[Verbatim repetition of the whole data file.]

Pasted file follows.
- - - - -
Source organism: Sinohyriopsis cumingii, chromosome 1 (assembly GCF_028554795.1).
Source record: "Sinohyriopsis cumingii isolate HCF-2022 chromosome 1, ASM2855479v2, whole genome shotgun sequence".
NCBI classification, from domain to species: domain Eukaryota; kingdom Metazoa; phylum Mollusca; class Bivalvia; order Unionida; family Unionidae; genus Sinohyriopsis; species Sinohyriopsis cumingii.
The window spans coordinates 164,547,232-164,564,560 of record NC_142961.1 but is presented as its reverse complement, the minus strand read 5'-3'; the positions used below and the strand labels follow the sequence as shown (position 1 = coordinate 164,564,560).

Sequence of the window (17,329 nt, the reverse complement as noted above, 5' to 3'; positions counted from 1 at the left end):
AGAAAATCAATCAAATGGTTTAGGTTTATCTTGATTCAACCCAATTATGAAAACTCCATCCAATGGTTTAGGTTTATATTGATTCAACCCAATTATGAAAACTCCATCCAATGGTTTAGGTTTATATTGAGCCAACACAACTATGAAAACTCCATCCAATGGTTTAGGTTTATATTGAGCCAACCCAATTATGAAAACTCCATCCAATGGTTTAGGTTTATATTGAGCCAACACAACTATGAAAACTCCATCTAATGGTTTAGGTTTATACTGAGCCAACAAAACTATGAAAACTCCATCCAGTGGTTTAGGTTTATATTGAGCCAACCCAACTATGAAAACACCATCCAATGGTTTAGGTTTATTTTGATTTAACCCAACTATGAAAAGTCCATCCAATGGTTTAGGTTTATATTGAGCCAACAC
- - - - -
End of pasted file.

Source organism: Sinohyriopsis cumingii, chromosome 1 (assembly GCF_028554795.1).
Source record: "Sinohyriopsis cumingii isolate HCF-2022 chromosome 1, ASM2855479v2, whole genome shotgun sequence".
NCBI classification, from domain to species: domain Eukaryota; kingdom Metazoa; phylum Mollusca; class Bivalvia; order Unionida; family Unionidae; genus Sinohyriopsis; species Sinohyriopsis cumingii.
The window spans coordinates 164,547,232-164,564,560 of record NC_142961.1 but is presented as its reverse complement, the minus strand read 5'-3'; the positions used below and the strand labels follow the sequence as shown (position 1 = coordinate 164,564,560).

Sequence of the window (17,329 nt, the reverse complement as noted above, 5' to 3'; positions counted from 1 at the left end):
AGAAAATCAATCAAATGGTTTAGGTTTATCTTGATTCAACCCAATTATGAAAACTCCATCCAATGGTTTAGGTTTATATTGATTCAACCCAATTATGAAAACTCCATCCAATGGTTTAGGTTTATATTGAGCCAACACAACTATGAAAACTCCATCCAATGGTTTAGGTTTATATTGAGCCAACCCAATTATGAAAACTCCATCCAATGGTTTAGGTTTATATTGAGCCAACACAACTATGAAAACTCCATCTAATGGTTTAGGTTTATACTGAGCCAACAAAACTATGAAAACTCCATCCAGTGGTTTAGGTTTATATTGAGCCAACCCAACTATGAAAACACCATCCAATGGTTTAGGTTTATTTTGATTTAACCCAACTATGAAAAGTCCATCCAATGGTTTAGGTTTATATTGAGCCAACAC